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AWS adds blockchain databases and time series

Amazon has spent more than a decade trying to get rid of Oracle's "database to dominate them all" approach, something that Amazon calls "awkward" and "old guard". Not content with getting rid of itself, Amazon has announced a series of database introductions and improvements to expand the choice for its customers. Yes, with Oracle you can get "fries" (MySQL) with your "burger" (Oracle DB). But with AWS you get a seemingly endless buffet of database options.

Well, you get 15 to today, which seems to be the equivalent of "infinity" in the old school group thinking. At AWS Re: Invent 2018 today, the company announced three major functional updates to existing databases and two brand new databases, bringing the full complement of specially constructed AWS databases to 15.

At AWS, a database in every dish

As Amazon CTO Werner Vogels wrote in 2018, AWS offers "so many database products" because "developers want their applications to be well designed and scaled effectively." To do this, they need to be able to use multiple databases and data models within the same application. "Continued:

Rarely a database can meet the needs of multiple distinct use cases. The days of the one-dimensional monolithic database are behind us, and developers are now building highly distributed applications using a multitude of purpose-built databases. Developers do what they do best: split complex applications into smaller pieces and then choose the best tool to solve every problem. The best tool for a job usually differs by chance.

In his keynote speech, AWS Managing Director, Andy Jassy, ​​defined the depth and breadth of AWS, emphasizing that the company must offer the widest range of features if it wants customers build their future with AWS. Gartner analyst Lydia Leong has therefore put in perspective, suggesting that he personally spoke with "more" executives of Fortune 500 in 2018 who are pledging half a billion dollars annually in AWS, with "many" others negotiating $ 100 million in commitments. You do not get that kind of expense without making sure that businesses can create applications and, in particular, park their data with them.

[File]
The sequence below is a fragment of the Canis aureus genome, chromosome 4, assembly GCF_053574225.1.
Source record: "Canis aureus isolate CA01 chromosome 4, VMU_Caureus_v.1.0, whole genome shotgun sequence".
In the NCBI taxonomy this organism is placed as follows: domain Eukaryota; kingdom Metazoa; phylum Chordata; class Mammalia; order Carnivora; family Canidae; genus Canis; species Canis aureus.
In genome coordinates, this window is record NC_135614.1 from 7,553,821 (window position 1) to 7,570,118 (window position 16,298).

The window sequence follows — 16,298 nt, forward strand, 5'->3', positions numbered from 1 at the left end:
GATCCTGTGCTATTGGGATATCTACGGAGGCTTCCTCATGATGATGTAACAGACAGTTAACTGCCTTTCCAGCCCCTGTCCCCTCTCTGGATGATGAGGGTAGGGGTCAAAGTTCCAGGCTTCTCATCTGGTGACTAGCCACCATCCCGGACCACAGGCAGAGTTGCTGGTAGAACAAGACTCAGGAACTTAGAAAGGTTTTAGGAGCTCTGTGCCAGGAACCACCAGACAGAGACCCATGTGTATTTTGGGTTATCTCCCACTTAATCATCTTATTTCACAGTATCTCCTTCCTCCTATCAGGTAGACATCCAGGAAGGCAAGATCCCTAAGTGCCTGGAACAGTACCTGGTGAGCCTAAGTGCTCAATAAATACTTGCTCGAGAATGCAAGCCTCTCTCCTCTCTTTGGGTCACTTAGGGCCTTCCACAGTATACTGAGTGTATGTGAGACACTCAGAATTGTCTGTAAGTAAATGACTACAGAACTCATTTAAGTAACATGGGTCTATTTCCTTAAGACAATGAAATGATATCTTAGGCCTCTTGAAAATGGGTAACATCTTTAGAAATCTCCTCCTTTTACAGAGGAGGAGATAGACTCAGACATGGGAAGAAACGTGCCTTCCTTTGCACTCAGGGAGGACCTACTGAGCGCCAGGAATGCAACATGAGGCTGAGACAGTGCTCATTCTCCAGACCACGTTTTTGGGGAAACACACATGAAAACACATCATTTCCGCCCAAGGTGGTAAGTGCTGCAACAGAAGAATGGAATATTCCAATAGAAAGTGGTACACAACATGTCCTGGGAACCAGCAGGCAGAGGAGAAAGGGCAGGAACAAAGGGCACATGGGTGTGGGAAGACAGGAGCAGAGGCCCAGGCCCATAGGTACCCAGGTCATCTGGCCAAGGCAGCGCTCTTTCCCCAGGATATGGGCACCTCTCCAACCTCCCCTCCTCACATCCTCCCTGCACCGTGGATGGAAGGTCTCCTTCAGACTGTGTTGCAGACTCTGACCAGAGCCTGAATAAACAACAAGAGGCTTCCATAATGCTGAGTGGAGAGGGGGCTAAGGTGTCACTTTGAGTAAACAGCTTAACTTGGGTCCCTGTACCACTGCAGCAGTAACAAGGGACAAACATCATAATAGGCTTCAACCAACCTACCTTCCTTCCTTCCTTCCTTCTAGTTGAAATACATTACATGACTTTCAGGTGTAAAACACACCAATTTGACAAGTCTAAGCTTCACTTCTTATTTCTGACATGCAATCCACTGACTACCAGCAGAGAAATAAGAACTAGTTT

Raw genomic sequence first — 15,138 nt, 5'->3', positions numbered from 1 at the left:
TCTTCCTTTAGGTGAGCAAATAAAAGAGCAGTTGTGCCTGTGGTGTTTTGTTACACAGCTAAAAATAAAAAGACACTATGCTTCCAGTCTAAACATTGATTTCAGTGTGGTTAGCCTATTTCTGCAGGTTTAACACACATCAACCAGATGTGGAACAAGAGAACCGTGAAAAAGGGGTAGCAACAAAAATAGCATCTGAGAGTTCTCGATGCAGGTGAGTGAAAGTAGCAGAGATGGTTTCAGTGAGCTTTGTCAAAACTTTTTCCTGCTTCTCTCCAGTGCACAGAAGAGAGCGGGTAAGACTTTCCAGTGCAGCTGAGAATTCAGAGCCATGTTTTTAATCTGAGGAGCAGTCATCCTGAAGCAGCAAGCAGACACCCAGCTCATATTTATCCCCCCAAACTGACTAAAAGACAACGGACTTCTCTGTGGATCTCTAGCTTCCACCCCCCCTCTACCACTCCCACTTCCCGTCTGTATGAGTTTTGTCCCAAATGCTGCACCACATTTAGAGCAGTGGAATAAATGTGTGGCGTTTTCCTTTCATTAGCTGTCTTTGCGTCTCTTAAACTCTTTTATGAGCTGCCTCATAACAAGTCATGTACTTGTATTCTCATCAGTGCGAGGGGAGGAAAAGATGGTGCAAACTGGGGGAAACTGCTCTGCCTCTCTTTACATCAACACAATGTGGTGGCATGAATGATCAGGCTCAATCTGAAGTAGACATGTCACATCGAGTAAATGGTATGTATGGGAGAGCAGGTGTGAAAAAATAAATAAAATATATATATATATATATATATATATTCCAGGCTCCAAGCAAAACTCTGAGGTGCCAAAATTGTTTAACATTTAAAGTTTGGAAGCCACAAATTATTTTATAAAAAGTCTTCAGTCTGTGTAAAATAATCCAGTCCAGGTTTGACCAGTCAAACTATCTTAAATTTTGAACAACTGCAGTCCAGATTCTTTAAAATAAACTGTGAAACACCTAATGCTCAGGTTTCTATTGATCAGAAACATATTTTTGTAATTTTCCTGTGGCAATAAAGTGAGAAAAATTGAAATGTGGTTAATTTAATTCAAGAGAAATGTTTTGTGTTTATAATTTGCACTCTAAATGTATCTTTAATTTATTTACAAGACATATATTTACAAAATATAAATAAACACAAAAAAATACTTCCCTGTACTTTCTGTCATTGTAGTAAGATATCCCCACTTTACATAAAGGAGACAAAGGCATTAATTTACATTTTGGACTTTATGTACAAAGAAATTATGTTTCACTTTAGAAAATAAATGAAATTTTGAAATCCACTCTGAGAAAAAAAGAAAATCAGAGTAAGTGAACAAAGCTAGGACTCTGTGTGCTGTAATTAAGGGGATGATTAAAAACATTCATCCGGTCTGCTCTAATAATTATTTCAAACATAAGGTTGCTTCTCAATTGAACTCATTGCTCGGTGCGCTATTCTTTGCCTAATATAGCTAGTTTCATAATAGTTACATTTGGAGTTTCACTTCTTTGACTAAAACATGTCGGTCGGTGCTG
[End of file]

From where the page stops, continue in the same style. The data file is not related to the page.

A blockchain database? But why?

For example, AWS announced Amazon Quantum Ledger Database (QLDB) (available in beta), a futuristic name to satisfy your inner blockchain nerd. Blockchain advocates have rightly been criticized for overriding and improperly using the "immutable database" technology, but AWS sees enough signal in the noise to release both a managed blockchain service and a QLDB. QLDB is particularly interesting because it offers core blockchain functionality, from two to three times faster (because it does not need distributed consent), without having to assume the full burden of blockchain (managed or not).

The companies have largely been wary of some of the basic principles of the blockchain, wanting to centralize the decentralized nature of the blockchain while maintaining its transparency and immutability. Amazon QLDB seems to be at its height, while packaging the service as serverless so that developers do not have to worry about provisioning the capacity or configuring read / write limits.

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